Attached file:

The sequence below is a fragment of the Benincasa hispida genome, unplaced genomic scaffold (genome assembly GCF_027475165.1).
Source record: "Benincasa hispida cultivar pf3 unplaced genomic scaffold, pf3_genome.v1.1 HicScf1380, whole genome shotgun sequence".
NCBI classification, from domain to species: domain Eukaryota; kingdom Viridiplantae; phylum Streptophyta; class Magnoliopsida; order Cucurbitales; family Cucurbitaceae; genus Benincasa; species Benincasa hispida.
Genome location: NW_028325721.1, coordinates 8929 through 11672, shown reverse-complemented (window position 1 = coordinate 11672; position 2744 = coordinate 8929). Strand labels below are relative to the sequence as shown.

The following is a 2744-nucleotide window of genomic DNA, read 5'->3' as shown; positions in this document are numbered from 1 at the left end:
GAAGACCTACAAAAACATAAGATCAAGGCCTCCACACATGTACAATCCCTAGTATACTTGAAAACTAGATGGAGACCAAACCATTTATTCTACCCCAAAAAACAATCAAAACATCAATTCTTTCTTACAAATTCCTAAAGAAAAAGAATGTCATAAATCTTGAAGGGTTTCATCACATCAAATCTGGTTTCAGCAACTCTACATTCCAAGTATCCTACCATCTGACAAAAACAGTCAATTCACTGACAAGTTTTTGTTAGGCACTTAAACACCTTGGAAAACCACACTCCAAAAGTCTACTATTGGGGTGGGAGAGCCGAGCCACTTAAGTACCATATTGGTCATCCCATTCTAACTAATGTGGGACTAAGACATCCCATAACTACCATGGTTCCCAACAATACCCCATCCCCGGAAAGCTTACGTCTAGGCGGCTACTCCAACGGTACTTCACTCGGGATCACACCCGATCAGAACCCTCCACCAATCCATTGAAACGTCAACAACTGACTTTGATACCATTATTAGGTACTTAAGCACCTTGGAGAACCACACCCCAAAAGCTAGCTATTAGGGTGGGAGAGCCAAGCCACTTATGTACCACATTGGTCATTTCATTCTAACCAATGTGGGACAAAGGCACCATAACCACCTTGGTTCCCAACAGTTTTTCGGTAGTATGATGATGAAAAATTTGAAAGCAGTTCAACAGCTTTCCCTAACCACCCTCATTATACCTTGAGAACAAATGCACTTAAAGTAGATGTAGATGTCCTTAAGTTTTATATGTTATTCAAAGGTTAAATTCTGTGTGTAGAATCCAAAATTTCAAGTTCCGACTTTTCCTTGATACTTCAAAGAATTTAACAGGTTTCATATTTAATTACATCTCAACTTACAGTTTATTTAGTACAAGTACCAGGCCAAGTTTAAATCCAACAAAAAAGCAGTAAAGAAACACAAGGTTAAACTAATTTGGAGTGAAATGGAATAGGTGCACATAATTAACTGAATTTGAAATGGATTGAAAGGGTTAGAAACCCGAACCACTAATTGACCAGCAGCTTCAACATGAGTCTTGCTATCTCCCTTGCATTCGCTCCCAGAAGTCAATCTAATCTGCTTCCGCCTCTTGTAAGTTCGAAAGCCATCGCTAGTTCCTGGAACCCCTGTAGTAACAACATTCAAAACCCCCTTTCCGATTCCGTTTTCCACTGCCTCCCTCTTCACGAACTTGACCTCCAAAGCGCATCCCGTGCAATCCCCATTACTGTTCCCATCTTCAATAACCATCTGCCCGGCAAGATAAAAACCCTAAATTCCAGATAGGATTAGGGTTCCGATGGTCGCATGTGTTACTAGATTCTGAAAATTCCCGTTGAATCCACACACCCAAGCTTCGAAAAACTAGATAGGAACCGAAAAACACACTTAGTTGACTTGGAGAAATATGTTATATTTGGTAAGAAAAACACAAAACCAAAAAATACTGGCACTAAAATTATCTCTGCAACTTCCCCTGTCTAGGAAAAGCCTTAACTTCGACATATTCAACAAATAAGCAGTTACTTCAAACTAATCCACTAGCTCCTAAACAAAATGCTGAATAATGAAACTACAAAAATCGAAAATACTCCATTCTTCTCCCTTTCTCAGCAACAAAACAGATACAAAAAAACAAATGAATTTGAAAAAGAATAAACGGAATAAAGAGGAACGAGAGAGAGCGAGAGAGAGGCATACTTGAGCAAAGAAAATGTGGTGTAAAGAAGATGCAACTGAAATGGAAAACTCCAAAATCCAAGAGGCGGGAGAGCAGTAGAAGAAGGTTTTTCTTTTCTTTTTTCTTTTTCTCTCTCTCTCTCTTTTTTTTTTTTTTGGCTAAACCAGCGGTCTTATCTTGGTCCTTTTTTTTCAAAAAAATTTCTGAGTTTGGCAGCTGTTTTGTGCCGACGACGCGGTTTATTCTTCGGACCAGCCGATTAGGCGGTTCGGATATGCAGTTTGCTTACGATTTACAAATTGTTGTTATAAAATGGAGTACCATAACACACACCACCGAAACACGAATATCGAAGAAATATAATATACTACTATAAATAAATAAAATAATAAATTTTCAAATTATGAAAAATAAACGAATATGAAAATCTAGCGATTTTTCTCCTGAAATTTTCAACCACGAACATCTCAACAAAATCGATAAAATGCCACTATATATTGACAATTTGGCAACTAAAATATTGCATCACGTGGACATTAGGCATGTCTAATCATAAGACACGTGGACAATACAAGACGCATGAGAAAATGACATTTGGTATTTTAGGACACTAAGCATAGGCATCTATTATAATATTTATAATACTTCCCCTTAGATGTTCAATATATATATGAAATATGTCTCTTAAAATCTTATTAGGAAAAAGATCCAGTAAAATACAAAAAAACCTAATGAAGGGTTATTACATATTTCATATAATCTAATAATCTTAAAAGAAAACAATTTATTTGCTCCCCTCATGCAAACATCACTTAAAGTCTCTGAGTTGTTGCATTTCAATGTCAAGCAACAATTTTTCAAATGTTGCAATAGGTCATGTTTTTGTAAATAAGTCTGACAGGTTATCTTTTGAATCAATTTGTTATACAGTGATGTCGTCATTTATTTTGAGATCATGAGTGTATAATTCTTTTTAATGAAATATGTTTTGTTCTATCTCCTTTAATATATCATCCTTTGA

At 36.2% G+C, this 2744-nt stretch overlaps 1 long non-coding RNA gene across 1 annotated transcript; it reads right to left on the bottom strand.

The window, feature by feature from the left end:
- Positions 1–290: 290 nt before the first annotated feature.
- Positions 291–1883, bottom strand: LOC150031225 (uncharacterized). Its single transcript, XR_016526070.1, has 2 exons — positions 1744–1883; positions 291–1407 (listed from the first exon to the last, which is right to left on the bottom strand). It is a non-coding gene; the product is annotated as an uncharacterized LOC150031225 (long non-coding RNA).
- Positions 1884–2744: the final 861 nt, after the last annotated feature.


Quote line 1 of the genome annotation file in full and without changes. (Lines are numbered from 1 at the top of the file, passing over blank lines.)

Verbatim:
The sequence below is a fragment of the Benincasa hispida genome, unplaced genomic scaffold (genome assembly GCF_027475165.1).